Experimentally, only 6 VSPs have been verified to localize the cell membrane so far. By assuming the VSPs contain a certain CXXC motif and a CRGKA tail at the C-terminus. There could be up to 363 VSP genes in G. lamblia (Figure 3).





Further Reading

With new technology, researchers have discovered innovative ways of detecting G. lamblia cysts in water. Koydemir et al. (2015) created a cost-effective and field portable mobile-phone based fluorescence microscopy device designed to detect cysts in large volume water samples. The device even included a machine learning based cyst counting interface, and the entire measurement took less than an hour to test a sample with a volume of 10 ml .

Researchers have also been interested in ultraviolet light (UV) radiation in regards to Giardia intestinalis, since UV light is a natural stressor to the parasite. Einarsson et al. (2015) looked into this idea further and found that cysts had limited ability to repair UV-induced damage and in the future UV disinfection could be studied further to guarantee safe drinking water .

Other studies have been interested on the effects that the parasite has on growth, since the infection is highly prevalent and is a cause of underweight young children. Heimer et. al (2015) examined stool samples from 622 schoolchildren in an urban and a rural school in southern Rwanda and found that the infection more than doubled the odds of stunting growth of children in both types of schools. However, the schoolchildren in rural Rwanda the infection declined with age .

References

Adam, R. (2001) Biology of Giardia lamblia. Clinical Microbiology Reviews 14(3):447-475.

Buret, A.G. (2007) Mechanisms of epithelial dysfunction in giardiasis. Gut 56(3):316-317.

Chin, A.C., Toeh, D., Scott, K., Meddings, J., Macnaughton, W., Buret, G. (2002) Strain-Dependent Induction of Enterocyte Apoptosis by Giardia lamblia disrupts epithelial barrier function in a caspace-3-dependent manner. Infect Immun 70(7):3673-3680.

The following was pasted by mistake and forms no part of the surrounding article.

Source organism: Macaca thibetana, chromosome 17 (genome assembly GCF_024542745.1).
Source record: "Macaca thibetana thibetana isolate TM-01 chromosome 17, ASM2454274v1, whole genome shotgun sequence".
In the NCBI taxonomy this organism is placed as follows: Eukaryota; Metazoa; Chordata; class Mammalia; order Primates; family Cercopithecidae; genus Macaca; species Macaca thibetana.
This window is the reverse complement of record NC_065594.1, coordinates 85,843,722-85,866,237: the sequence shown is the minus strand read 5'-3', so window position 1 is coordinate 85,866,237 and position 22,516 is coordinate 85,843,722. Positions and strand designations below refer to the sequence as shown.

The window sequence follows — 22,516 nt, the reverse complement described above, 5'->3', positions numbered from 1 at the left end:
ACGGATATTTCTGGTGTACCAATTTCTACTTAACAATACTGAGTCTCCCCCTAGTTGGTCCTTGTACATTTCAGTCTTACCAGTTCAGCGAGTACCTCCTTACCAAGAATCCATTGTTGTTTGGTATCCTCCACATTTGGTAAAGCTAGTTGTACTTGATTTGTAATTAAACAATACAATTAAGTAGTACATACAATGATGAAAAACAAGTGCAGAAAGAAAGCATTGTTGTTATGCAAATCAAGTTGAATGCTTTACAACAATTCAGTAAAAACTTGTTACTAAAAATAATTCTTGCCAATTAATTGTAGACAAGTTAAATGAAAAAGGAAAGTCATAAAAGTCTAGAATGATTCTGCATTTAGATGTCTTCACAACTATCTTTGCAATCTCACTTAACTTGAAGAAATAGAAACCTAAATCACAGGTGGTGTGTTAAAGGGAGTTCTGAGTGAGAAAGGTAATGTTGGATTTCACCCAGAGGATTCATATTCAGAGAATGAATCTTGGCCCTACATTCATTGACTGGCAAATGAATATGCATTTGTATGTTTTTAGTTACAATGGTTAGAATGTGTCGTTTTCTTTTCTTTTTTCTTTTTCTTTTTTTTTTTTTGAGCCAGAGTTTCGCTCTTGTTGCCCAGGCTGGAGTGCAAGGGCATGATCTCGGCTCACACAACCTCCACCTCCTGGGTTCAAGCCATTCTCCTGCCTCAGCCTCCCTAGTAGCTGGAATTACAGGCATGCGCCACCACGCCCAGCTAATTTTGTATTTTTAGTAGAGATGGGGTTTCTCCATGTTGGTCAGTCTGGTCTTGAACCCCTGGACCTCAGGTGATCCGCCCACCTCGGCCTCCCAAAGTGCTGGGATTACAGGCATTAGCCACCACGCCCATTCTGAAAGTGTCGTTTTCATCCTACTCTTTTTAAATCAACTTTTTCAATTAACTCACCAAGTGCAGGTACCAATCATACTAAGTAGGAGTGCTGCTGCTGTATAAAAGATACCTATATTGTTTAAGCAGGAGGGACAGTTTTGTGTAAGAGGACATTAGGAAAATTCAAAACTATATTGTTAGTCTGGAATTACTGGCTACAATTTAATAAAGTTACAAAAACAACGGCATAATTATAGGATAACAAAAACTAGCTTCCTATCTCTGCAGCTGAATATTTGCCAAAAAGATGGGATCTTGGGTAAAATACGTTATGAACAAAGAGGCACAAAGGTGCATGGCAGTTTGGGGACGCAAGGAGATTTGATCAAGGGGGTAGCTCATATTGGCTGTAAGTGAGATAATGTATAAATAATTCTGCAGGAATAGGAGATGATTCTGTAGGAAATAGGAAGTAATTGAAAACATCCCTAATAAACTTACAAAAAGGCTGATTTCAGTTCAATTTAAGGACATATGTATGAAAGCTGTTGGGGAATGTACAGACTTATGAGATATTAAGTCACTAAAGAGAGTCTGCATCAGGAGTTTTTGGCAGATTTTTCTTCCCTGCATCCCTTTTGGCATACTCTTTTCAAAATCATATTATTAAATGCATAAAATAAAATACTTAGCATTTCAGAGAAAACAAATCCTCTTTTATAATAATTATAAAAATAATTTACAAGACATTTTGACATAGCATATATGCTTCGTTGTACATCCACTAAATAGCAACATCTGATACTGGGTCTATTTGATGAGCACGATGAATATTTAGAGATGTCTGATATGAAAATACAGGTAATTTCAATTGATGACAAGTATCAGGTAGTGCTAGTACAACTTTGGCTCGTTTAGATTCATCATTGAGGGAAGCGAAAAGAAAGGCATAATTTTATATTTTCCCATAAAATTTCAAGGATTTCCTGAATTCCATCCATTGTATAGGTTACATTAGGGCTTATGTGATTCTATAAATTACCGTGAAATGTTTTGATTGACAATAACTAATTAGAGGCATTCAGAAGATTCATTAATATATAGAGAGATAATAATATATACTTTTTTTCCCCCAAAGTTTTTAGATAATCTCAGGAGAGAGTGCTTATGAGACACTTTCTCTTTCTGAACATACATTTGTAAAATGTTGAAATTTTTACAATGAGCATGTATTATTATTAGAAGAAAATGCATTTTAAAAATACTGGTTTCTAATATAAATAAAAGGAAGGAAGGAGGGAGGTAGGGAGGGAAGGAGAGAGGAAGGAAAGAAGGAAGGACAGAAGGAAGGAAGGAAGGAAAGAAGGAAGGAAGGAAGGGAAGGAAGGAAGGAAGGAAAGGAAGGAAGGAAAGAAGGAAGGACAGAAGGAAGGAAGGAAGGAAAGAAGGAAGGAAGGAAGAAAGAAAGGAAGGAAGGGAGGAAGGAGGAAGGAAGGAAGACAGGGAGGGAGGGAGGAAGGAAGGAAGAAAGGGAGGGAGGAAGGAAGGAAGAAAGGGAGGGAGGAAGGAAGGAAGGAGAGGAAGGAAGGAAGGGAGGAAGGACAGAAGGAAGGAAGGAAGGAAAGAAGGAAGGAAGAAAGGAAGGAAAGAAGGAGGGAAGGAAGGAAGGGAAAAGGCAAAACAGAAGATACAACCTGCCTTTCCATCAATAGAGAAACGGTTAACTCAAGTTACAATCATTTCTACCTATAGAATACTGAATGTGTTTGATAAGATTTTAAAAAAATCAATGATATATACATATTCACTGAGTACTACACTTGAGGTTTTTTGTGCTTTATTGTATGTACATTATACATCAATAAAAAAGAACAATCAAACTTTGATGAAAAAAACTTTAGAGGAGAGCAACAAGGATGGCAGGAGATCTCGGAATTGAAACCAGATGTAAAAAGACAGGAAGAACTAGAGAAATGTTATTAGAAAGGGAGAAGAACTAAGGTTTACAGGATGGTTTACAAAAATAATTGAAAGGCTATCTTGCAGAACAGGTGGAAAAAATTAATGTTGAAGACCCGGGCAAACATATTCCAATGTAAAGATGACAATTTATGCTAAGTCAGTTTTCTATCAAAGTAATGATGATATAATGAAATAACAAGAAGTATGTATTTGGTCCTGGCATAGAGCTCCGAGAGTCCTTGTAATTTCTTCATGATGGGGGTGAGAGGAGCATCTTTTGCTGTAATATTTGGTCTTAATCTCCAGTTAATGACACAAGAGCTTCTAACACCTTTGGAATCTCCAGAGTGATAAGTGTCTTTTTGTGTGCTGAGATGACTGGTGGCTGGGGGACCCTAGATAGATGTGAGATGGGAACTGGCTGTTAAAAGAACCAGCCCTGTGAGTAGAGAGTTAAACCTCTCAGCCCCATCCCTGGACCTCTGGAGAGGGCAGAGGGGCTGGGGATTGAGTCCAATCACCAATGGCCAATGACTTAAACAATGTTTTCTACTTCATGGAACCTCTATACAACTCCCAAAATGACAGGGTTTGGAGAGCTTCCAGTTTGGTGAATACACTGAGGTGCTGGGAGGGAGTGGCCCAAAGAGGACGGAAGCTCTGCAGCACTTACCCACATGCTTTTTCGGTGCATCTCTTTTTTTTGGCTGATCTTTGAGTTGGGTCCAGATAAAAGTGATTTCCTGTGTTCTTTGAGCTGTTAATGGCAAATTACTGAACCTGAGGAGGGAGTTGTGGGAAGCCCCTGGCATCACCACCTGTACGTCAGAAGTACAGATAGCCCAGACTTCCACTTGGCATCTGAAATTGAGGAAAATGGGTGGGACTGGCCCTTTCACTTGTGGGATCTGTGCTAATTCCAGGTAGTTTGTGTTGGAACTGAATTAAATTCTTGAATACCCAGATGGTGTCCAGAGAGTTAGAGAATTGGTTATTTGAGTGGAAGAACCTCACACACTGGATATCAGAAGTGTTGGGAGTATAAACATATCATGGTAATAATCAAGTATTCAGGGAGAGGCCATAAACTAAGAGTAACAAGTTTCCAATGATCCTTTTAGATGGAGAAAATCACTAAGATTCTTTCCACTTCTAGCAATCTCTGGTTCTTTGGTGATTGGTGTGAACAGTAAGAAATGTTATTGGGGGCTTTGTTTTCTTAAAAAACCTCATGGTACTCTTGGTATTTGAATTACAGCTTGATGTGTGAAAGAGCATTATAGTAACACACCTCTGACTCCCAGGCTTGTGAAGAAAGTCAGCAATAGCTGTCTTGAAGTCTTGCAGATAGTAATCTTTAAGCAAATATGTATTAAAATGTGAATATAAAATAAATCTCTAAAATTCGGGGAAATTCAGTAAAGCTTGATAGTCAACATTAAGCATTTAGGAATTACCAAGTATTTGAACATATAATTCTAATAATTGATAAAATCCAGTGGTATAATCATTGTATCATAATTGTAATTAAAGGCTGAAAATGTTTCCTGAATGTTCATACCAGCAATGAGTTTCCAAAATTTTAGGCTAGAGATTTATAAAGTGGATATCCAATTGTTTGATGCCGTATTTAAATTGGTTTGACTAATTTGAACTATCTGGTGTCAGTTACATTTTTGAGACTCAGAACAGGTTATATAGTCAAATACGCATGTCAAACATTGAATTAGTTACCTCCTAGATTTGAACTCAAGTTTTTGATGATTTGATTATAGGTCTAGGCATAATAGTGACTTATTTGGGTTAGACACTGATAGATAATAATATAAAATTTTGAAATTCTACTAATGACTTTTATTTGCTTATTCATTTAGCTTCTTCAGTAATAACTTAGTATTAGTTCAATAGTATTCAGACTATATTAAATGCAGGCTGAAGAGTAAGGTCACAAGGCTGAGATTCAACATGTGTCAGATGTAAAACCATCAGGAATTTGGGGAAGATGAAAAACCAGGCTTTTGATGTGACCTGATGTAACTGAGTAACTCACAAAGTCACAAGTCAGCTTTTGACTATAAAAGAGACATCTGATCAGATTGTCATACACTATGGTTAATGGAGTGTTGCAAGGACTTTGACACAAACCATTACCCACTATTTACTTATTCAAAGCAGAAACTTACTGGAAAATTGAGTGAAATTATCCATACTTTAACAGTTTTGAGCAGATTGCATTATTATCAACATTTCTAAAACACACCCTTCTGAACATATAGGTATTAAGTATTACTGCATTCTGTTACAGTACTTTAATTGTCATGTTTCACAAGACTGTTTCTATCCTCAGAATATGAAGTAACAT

Edward, M.R., Schofield, P.J., O’Sullivan, W.J., Costello, M. (1992) Metabolism during culture of Giardia intestinalis. Mol Biochem Parasitol 53(1-2):97-103.

Einarsson, E., Svard, S., Troell, K. (2014) UV irradiation responses in Giardia intestinalis. Experimental Parasitology 151-153.

Elmendorf, H.G., Dawson, S.C., McCaffery, J.M. (2003) The cytoskeleton of Giardia lamblia. Int J Parasitol 33(1):3-28.

Ford, B. (2005) The Discovery of Giardia. Microscope 54(4):147-153.

Heimer, J., Staudacher, O., Steiner, F., Kayonga, Y., Havugimana, J., Musemakweri, A., Harms, G., Gahutu, J., Mochenhaupt, F. (2015) Age-dependent decline and association with stunting of Giardia duodenalis infection among schoolchildren in rural Huye distric, Rwanda. Acta Tropica (145):17-22.

Jarroll, E., Keulen, H., Paget, T., Lindmark, D. (2011) Giardia metabolism. Giardia: A model organism 127-137.

Koydemir, H.C., Gorocs, Z., McLeod, E., Tseng, A.O. (2015) Field portable mobile phone based fluorescence microscopy for detection of Giardia lamblia cysts in water samples. Optics and Biophotonics in Low-Resource Settings 9314.

Li, W., Saraiya, A., Wang, C. (2013) Experimental verification of the identity of variant-specific surface proteins in Giardia lamblia trophozoites. Molecular Bio 4(3):1-13.

Maloney, J., Keselman, A., Li, E., Singer, S. (2015) Macrophages expressing arginase 1 and nitric oxide synthase accumulate in the small intestine during Giardia lamblia infection. Microbes and Infection 17(1):1-6.

Michels, P.A., Rigden, D.J. (2006) Evolutioary analysis of fructose, 2,6-bisphosphate metabolism. IUBMB life 58(3):133-141.

Prucca, C.G., Slavin, I., Quiroga, R., Elias, E.V., Rivero, F.D., Saura, A., Carranza, P.G., Lujan, H.D. (2008) Antigenic variation in Giardia lamblia is regulated by RNA interference. Nature 456(7223):750-754.

Scott, K.G., Meddings, J.B., Kirk, D.R., Lees-Miller, S.P., Buret, A.G. (2002) Intestinal infection with Giardia reduces epithelial barrier function in a myosin light chain kinase-dependent fashion. Gastroenterology 123(4):1179-1190.

Singer, S.M., Elmednorf, H.G., Conrad, J.T., Nash, T.E. (2001) Biological selection of variant-surface proteins in Giardia lamblia. J Infect Dis. 183(1):119-124.

Troeger, H., Epple, H., Schneider, T., Wahnschaffe, U., Ullrich, R., Burchard, G., Jelinek, T., Zeitz, M., Fromm, M., Schulzke, J. (2007) Effect of chronic Giardia lamblia infection on epithelial transport and barrier function in human duodenum. Gut 56(3):328-335.

Edited by (Shana Levenson), a student of Suzanne Kern in BIOL168L (Microbiology) in The Keck Science Department of the Claremont Colleges Spring 2015.